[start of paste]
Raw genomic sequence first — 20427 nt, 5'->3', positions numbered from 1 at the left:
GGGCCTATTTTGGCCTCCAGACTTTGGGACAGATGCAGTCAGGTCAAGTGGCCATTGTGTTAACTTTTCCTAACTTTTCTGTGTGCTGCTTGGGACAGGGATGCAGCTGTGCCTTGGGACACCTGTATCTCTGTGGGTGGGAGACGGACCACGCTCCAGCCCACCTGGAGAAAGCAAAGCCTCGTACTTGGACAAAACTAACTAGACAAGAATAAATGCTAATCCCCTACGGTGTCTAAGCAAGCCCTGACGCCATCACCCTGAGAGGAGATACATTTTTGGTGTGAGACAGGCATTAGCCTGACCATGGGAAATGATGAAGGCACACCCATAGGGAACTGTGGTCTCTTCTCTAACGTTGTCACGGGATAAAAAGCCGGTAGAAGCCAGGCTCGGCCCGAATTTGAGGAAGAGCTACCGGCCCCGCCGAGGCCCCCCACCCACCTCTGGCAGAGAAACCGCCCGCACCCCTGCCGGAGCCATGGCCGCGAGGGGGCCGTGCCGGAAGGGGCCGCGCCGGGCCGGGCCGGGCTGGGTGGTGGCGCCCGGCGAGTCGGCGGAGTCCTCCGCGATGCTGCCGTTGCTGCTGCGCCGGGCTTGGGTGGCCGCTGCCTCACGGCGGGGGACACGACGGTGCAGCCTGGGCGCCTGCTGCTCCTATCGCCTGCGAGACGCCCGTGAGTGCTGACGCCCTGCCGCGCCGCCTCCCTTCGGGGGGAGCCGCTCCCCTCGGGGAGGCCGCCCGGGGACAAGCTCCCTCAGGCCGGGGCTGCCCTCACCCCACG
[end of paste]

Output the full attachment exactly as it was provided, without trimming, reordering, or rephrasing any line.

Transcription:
Raw genomic sequence first — 20427 nt, 5'->3', positions numbered from 1 at the left:
GGGCCTATTTTGGCCTCCAGACTTTGGGACAGATGCAGTCAGGTCAAGTGGCCATTGTGTTAACTTTTCCTAACTTTTCTGTGTGCTGCTTGGGACAGGGATGCAGCTGTGCCTTGGGACACCTGTATCTCTGTGGGTGGGAGACGGACCACGCTCCAGCCCACCTGGAGAAAGCAAAGCCTCGTACTTGGACAAAACTAACTAGACAAGAATAAATGCTAATCCCCTACGGTGTCTAAGCAAGCCCTGACGCCATCACCCTGAGAGGAGATACATTTTTGGTGTGAGACAGGCATTAGCCTGACCATGGGAAATGATGAAGGCACACCCATAGGGAACTGTGGTCTCTTCTCTAACGTTGTCACGGGATAAAAAGCCGGTAGAAGCCAGGCTCGGCCCGAATTTGAGGAAGAGCTACCGGCCCCGCCGAGGCCCCCCACCCACCTCTGGCAGAGAAACCGCCCGCACCCCTGCCGGAGCCATGGCCGCGAGGGGGCCGTGCCGGAAGGGGCCGCGCCGGGCCGGGCCGGGCTGGGTGGTGGCGCCCGGCGAGTCGGCGGAGTCCTCCGCGATGCTGCCGTTGCTGCTGCGCCGGGCTTGGGTGGCCGCTGCCTCACGGCGGGGGACACGACGGTGCAGCCTGGGCGCCTGCTGCTCCTATCGCCTGCGAGACGCCCGTGAGTGCTGACGCCCTGCCGCGCCGCCTCCCTTCGGGGGGAGCCGCTCCCCTCGGGGAGGCCGCCCGGGGACAAGCTCCCTCAGGCCGGGGCTGCCCTCACCCCACG